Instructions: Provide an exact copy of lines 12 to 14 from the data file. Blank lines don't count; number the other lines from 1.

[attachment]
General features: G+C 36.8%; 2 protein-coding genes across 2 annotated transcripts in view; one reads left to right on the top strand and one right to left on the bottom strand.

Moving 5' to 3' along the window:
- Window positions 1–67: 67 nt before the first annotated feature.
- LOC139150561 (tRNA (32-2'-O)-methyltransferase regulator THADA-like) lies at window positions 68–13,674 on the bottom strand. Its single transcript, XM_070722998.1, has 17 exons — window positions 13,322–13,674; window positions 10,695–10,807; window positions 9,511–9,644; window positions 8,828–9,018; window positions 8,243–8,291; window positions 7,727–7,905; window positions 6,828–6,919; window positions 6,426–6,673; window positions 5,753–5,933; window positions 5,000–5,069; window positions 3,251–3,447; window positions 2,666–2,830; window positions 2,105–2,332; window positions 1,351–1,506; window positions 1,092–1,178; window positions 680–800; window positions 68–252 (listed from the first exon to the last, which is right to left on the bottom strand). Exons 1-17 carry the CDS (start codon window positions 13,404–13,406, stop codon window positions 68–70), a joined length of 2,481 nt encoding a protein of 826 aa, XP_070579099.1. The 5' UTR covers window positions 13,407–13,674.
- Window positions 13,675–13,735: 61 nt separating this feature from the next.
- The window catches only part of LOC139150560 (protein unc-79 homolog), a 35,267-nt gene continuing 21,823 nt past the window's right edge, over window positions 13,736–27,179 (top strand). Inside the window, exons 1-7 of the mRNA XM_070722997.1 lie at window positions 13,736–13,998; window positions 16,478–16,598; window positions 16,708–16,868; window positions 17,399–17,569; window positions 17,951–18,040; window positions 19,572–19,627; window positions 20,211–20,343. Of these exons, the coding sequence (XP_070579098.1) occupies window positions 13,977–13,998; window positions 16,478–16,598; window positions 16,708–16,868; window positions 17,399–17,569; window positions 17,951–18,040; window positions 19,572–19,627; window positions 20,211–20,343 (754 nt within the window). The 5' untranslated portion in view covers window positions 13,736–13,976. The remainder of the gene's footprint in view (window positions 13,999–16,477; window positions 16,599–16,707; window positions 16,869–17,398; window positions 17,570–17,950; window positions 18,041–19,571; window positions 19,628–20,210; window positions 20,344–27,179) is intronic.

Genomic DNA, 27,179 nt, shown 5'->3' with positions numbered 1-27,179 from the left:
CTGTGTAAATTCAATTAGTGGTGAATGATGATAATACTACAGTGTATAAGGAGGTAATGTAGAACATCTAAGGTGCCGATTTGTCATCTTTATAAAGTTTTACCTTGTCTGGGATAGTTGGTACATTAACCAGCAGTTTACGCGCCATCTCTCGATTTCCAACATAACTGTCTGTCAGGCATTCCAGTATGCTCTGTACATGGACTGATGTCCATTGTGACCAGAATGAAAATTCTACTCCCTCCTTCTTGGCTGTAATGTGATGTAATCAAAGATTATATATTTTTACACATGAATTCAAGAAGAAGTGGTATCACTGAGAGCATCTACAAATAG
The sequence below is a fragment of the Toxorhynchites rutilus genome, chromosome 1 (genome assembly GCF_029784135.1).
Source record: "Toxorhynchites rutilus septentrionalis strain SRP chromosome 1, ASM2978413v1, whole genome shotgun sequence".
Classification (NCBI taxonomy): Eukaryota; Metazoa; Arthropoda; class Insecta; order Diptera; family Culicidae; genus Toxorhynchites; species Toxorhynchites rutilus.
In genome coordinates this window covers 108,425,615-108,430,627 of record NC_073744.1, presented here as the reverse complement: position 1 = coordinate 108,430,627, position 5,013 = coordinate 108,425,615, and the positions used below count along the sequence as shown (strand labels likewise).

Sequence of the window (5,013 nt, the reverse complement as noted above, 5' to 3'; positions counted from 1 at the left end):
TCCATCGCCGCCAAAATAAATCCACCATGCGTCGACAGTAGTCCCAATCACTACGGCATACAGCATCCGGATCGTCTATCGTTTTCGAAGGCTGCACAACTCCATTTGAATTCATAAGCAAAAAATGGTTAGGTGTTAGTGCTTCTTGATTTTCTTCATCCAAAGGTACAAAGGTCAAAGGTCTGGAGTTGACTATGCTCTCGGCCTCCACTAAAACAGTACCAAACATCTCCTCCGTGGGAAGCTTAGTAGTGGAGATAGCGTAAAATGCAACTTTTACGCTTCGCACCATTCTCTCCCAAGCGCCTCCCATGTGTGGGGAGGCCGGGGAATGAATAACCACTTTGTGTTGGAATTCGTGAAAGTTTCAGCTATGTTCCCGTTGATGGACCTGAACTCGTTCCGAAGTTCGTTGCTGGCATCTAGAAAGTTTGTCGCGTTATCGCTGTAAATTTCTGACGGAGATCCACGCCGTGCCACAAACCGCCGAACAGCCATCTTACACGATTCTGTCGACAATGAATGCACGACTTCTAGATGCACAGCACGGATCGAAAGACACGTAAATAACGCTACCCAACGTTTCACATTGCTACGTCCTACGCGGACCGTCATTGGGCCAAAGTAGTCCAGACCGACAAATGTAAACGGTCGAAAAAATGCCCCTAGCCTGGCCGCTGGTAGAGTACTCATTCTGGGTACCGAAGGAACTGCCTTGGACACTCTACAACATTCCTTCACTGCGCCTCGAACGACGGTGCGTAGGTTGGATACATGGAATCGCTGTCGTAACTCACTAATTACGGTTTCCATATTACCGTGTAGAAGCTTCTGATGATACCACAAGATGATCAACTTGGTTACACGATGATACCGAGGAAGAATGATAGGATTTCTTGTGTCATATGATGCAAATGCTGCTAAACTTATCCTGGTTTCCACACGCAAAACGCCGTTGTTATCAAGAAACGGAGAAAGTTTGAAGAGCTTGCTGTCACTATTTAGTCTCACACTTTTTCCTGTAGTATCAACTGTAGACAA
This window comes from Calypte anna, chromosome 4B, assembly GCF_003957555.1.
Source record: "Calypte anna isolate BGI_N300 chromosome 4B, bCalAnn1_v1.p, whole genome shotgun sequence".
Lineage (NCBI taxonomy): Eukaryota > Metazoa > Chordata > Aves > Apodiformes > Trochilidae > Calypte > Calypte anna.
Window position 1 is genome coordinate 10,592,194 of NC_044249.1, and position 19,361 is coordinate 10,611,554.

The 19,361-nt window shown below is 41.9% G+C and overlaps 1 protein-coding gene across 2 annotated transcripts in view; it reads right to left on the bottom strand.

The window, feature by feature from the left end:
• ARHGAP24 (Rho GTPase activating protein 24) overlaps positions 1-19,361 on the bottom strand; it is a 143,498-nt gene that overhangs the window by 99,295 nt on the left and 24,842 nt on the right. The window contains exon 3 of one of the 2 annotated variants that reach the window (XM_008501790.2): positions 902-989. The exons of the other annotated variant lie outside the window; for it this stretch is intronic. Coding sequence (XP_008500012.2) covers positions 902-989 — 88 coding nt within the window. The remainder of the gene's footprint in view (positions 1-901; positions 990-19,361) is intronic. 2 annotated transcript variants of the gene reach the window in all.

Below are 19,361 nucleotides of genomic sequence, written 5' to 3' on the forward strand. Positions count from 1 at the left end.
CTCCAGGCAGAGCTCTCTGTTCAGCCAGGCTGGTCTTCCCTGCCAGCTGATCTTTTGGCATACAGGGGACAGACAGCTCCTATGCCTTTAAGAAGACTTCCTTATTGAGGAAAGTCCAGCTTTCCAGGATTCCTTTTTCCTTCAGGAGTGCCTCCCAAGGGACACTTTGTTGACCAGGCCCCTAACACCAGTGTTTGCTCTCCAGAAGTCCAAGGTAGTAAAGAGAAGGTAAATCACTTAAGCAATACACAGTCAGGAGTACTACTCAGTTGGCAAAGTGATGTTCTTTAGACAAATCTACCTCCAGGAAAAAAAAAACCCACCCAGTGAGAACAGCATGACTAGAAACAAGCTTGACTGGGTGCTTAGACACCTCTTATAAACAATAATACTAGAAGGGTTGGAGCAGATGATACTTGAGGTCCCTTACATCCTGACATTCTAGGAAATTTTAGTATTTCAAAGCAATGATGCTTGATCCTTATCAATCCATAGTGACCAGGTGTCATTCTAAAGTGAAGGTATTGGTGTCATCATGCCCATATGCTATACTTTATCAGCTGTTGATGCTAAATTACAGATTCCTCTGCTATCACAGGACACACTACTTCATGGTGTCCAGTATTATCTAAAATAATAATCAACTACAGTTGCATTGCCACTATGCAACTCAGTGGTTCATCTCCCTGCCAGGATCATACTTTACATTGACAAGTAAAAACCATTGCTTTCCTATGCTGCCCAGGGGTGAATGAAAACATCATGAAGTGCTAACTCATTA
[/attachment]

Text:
In genome coordinates this window covers 108,425,615-108,430,627 of record NC_073744.1, presented here as the reverse complement: position 1 = coordinate 108,430,627, position 5,013 = coordinate 108,425,615, and the positions used below count along the sequence as shown (strand labels likewise).

Sequence of the window (5,013 nt, the reverse complement as noted above, 5' to 3'; positions counted from 1 at the left end):
TCCATCGCCGCCAAAATAAATCCACCATGCGTCGACAGTAGTCCCAATCACTACGGCATACAGCATCCGGATCGTCTATCGTTTTCGAAGGCTGCACAACTCCATTTGAATTCATAAGCAAAAAATGGTTAGGTGTTAGTGCTTCTTGATTTTCTTCATCCAAAGGTACAAAGGTCAAAGGTCTGGAGTTGACTATGCTCTCGGCCTCCACTAAAACAGTACCAAACATCTCCTCCGTGGGAAGCTTAGTAGTGGAGATAGCGTAAAATGCAACTTTTACGCTTCGCACCATTCTCTCCCAAGCGCCTCCCATGTGTGGGGAGGCCGGGGAATGAATAACCACTTTGTGTTGGAATTCGTGAAAGTTTCAGCTATGTTCCCGTTGATGGACCTGAACTCGTTCCGAAGTTCGTTGCTGGCATCTAGAAAGTTTGTCGCGTTATCGCTGTAAATTTCTGACGGAGATCCACGCCGTGCCACAAACCGCCGAACAGCCATCTTACACGATTCTGTCGACAATGAATGCACGACTTCTAGATGCACAGCACGGATCGAAAGACACGTAAATAACGCTACCCAACGTTTCACATTGCTACGTCCTACGCGGACCGTCATTGGGCCAAAGTAGTCCAGACCGACAAATGTAAACGGTCGAAAAAATGCCCCTAGCCTGGCCGCTGGTAGAGTACTCATTCTGGGTACCGAAGGAACTGCCTTGGACACTCTACAACATTCCTTCACTGCGCCTCGAACGACGGTGCGTAGGTTGGATACATGGAATCGCTGTCGTAACTCACTAATTACGGTTTCCATATTACCGTGTAGAAGCTTCTGATGATACCACAAGATGATCAACTTGGTTACACGATGATACCGAGGAAGAATGATAGGATTTCTTGTGTCATATGATGCAAATGCTGCTAAACTTATCCTGGTTTCCACACGCAAAACGCCGTTGTTATCAAGAAACGGAGAAAGTTTGAAGAGCTTGCTGTCACTATTTAGTCTCACACTTTTTCCTGTAGTATCAACTGTAGACAA